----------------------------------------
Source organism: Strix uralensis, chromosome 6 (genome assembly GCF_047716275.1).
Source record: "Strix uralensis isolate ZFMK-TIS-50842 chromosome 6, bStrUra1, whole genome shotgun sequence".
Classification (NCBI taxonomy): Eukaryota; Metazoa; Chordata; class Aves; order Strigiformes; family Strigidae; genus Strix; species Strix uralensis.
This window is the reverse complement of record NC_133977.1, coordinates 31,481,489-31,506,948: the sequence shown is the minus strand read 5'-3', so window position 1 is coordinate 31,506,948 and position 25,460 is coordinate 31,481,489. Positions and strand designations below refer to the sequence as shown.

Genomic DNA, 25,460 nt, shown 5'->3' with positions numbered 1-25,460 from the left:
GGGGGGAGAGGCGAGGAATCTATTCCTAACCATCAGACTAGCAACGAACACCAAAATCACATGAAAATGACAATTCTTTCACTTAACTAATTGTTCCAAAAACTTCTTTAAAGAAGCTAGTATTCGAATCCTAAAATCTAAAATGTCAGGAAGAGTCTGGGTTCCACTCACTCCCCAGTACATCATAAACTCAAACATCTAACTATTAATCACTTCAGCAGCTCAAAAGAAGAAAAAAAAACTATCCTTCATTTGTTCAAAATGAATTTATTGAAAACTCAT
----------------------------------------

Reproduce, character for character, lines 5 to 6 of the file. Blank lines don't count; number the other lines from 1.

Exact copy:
Genomic DNA, 25,460 nt, shown 5'->3' with positions numbered 1-25,460 from the left:
GGGGGGAGAGGCGAGGAATCTATTCCTAACCATCAGACTAGCAACGAACACCAAAATCACATGAAAATGACAATTCTTTCACTTAACTAATTGTTCCAAAAACTTCTTTAAAGAAGCTAGTATTCGAATCCTAAAATCTAAAATGTCAGGAAGAGTCTGGGTTCCACTCACTCCCCAGTACATCATAAACTCAAACATCTAACTATTAATCACTTCAGCAGCTCAAAAGAAGAAAAAAAAACTATCCTTCATTTGTTCAAAATGAATTTATTGAAAACTCAT